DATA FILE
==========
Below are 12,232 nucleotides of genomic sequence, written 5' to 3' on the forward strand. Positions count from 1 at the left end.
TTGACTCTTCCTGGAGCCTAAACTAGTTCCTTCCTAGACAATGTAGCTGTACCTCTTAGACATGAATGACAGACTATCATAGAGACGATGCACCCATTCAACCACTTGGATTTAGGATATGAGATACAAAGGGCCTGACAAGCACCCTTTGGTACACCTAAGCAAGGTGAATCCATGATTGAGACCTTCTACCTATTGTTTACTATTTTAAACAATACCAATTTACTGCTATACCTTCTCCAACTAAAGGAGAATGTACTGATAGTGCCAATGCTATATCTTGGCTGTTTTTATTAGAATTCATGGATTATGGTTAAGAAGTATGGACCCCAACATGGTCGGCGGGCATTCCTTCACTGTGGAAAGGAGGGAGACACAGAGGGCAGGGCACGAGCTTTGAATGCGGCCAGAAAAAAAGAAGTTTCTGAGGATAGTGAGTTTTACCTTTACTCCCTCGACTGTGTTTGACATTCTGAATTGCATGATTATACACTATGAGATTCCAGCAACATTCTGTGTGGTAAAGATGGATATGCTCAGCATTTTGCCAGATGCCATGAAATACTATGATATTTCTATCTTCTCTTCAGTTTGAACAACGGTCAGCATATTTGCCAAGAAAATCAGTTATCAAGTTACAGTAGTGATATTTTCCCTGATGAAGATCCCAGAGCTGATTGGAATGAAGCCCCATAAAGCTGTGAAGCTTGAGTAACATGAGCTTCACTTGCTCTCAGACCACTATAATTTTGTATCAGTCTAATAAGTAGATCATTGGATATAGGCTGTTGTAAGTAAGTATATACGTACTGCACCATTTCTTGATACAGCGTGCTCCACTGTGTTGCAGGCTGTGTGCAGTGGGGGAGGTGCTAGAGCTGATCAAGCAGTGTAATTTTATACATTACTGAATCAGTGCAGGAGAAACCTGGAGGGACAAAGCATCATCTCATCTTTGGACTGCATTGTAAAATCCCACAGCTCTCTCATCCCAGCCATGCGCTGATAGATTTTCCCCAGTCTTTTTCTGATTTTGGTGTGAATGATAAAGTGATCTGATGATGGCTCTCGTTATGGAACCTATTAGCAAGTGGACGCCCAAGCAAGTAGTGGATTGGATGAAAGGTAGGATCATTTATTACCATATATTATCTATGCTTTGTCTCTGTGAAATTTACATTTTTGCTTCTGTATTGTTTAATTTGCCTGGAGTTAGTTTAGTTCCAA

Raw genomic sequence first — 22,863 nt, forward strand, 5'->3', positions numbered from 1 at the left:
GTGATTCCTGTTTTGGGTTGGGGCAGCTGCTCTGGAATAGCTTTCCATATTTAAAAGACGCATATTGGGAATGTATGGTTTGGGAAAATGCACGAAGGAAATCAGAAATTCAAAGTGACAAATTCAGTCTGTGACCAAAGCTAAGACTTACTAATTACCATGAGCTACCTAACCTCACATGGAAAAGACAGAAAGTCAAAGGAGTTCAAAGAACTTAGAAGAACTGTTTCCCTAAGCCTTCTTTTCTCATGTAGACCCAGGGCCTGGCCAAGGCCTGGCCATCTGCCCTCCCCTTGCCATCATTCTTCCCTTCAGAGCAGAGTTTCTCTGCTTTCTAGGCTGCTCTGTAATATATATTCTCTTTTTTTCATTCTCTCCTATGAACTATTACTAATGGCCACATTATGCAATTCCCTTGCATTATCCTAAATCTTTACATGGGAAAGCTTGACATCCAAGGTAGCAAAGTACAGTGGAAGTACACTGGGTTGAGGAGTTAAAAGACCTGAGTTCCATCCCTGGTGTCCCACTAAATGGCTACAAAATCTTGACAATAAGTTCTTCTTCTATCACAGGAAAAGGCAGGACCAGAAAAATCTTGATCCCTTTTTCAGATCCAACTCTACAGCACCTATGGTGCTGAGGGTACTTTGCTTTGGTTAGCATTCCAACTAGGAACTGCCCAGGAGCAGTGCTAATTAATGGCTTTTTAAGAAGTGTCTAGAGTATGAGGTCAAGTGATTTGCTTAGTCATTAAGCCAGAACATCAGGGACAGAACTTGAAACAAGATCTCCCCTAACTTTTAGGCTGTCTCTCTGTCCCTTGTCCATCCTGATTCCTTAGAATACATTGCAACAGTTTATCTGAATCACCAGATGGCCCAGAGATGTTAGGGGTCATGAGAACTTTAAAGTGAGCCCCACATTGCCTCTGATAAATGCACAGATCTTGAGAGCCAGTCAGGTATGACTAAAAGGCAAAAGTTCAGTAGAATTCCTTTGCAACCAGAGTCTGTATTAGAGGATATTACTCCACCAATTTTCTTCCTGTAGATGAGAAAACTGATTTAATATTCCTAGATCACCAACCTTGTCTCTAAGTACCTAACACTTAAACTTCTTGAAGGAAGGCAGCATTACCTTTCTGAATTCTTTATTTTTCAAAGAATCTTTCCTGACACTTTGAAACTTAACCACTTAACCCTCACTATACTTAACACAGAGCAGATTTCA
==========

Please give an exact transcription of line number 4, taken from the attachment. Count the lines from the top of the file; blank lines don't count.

GTGATTCCTGTTTTGGGTTGGGGCAGCTGCTCTGGAATAGCTTTCCATATTTAAAAGACGCATATTGGGAATGTATGGTTTGGGAAAATGCACGAAGGAAATCAGAAATTCAAAGTGACAAATTCAGTCTGTGACCAAAGCTAAGACTTACTAATTACCATGAGCTACCTAACCTCACATGGAAAAGACAGAAAGTCAAAGGAGTTCAAAGAACTTAGAAGAACTGTTTCCCTAAGCCTTCTTTTCTCATGTAGACCCAGGGCCTGGCCAAGGCCTGGCCATCTGCCCTCCCCTTGCCATCATTCTTCCCTTCAGAGCAGAGTTTCTCTGCTTTCTAGGCTGCTCTGTAATATATATTCTCTTTTTTTCATTCTCTCCTATGAACTATTACTAATGGCCACATTATGCAATTCCCTTGCATTATCCTAAATCTTTACATGGGAAAGCTTGACATCCAAGGTAGCAAAGTACAGTGGAAGTACACTGGGTTGAGGAGTTAAAAGACCTGAGTTCCATCCCTGGTGTCCCACTAAATGGCTACAAAATCTTGACAATAAGTTCTTCTTCTATCACAGGAAAAGGCAGGACCAGAAAAATCTTGATCCCTTTTTCAGATCCAACTCTACAGCACCTATGGTGCTGAGGGTACTTTGCTTTGGTTAGCATTCCAACTAGGAACTGCCCAGGAGCAGTGCTAATTAATGGCTTTTTAAGAAGTGTCTAGAGTATGAGGTCAAGTGATTTGCTTAGTCATTAAGCCAGAACATCAGGGACAGAACTTGAAACAAGATCTCCCCTAACTTTTAGGCTGTCTCTCTGTCCCTTGTCCATCCTGATTCCTTAGAATACATTGCAACAGTTTATCTGAATCACCAGATGGCCCAGAGATGTTAGGGGTCATGAGAACTTTAAAGTGAGCCCCACATTGCCTCTGATAAATGCACAGATCTTGAGAGCCAGTCAGGTATGACTAAAAGGCAAAAGTTCAGTAGAATTCCTTTGCAACCAGAGTCTGTATTAGAGGATATTACTCCACCAATTTTCTTCCTGTAGATGAGAAAACTGATTTAATATTCCTAGATCACCAACCTTGTCTCTAAGTACCTAACACTTAAACTTCTTGAAGGAAGGCAGCATTACCTTTCTGAATTCTTTATTTTTCAAAGAATCTTTCCTGACACTTTGAAACTTAACCACTTAACCCTCACTATACTTAACACAGAGCAGATTTCA